Will the True Working Dog Disappear?

Fred Lanting

As most of you know, I have been involved with the German Shepherd Dog since 1947 as a trainer, breeder, judge, author, and teacher. My love for the breed is unquestionable and I count it an honor to have fought for its welfare and preservation for all these years. In my zeal for one of God’s great gifts to man, namely, the companionship and utility of dogs, I may step on some toes once in a while. But it never from spite or greed or self-aggrandizement that I call a spade a spade, and wish to correct error. Lately I have been railing against the deterioration of character in the show dog and the unwillingness of the working-only faction in the sport to make peace and use “gentle persuasion” in bringing the two communities back together.

For my usual show-and-tour description, look at “Impressions of the 2006 Sieger Show and Tour” on http://SiriusDog.com , www.angelfire.com/de3/jagenstadt/vonsalixHome.html , and http://www.aniwa.com/renvoie.asp?type=1&id=102350&cid=126426&com=1&lang=2&animal=1 , among other sites. In this companion piece, I want to extend those remarks and expand a bit on what the trends are in the world of the German Shepherd Dog. First, I’d like to give my modified definitions of the words type and style. The former word, especially when I capitalize it, refers to those essential, central characteristics that describe or illustrate the breed or an especially good representative of the Standard. The latter connotes the variation within and diverging a little from that ideal. Where the boundary line is between these words, is a matter of individual opinion.

We have already seen the loss of Type in the AKC dog and the old Alsatian GSDs. In England and its satellite colony-countries, this was caused almost entirely by the unfortunate quarantine system. When a species becomes isolated, it develops in such a way as to accentuate certain recessive traits and, by such inbreeding, fix a new type or style. My book, The Total German Shepherd, gives a good genetic explanation for this phenomenon. We cannot blame the rabies quarantine in the U.S., but isolation there is partly a matter of distance and cost. The great percentage of dogs do not go back and forth across the ocean for breeding and or competition, so the effect of isolation is just as bad. Maybe worse, since England’s proximity to the Continent and, later, the relaxing of those burdensome quarantine times, has allowed the international type to gain a position of prominence there. In North America, the home-bred AKC-style GSD is mostly a dog that very few people want. Instead of being Number One as it is in the rest of the world, it hovers closer to the bottom of the Top Ten in popularity. Canada might as well be considered another state in the USA, as bloodlines and clubs are almost indistinguishable.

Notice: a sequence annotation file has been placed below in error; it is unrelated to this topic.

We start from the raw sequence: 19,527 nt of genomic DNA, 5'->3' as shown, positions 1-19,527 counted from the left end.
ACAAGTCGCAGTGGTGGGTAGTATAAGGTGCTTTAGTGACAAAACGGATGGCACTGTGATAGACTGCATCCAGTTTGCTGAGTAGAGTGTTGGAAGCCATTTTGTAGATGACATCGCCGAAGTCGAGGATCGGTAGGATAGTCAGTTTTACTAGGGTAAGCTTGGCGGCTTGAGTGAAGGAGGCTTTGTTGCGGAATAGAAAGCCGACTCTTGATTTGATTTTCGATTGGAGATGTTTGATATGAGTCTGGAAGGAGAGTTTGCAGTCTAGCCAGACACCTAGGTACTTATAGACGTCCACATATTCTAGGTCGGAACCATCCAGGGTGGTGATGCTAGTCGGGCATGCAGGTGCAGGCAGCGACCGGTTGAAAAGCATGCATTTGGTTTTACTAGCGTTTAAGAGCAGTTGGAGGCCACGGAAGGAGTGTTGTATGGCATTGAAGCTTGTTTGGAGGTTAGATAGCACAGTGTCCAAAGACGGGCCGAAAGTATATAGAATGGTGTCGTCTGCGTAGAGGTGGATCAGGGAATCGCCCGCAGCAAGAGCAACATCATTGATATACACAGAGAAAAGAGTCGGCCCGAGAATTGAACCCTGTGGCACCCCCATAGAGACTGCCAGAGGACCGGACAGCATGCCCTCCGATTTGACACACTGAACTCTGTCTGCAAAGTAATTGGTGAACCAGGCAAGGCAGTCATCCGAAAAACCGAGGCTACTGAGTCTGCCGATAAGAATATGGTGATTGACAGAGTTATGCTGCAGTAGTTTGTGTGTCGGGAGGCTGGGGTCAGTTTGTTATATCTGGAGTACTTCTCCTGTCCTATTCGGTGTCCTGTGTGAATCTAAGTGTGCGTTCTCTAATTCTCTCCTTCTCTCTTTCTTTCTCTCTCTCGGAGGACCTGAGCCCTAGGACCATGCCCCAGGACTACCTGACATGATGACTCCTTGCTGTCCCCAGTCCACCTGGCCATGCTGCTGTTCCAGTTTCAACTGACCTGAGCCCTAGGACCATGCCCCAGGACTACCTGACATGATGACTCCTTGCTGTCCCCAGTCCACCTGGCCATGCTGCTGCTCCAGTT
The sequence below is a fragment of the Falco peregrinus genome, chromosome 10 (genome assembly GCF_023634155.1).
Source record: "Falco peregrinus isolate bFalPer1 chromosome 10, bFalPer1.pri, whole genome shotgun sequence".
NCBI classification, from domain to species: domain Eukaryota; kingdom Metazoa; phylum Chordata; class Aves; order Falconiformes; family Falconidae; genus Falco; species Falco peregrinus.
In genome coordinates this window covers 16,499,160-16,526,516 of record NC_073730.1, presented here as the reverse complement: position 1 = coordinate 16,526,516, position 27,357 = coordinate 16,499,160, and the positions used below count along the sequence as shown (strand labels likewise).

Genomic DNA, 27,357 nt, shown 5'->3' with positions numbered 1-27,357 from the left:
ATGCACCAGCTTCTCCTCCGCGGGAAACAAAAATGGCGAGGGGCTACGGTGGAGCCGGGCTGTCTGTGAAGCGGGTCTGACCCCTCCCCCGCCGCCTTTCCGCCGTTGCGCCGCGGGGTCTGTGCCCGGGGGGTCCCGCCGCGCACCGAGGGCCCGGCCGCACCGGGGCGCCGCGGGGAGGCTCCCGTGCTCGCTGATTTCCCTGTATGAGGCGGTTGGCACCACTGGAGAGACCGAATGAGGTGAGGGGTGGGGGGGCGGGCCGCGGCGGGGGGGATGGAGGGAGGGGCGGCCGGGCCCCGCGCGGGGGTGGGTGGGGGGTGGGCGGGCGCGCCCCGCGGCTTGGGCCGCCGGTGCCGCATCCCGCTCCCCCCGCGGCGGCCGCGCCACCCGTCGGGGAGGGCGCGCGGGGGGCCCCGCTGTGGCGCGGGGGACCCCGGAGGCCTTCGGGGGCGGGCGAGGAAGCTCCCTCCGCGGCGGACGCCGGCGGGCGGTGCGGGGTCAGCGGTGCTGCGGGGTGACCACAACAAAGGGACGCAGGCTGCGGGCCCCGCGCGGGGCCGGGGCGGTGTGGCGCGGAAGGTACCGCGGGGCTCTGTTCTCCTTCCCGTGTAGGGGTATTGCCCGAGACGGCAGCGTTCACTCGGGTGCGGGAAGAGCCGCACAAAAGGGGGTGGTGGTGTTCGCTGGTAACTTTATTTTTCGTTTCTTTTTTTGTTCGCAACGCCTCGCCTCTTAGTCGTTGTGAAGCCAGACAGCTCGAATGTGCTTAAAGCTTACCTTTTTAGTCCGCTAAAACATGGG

In the other major quarantine region, Australasia, body style is still largely in the 1970s and `80s rut of the broken or banana-back topline that came about as a side-effect of the emphasis the Martin brothers put on rear drive, and (following their lead) the neglect by many top SV judges of the normal canine topline. It is improving, but the problem that remains is the Australian National Kennel Club, which is their all-breed registry and 1,000-kilo gorilla. The sport and proofing tool of Schutzhund has been banned by the all-breed club and the government, and the GSDClub of Australia has meekly gone along with them rather than put up a fight for the sake of uniting the breed or at least keeping it a true working-character dog.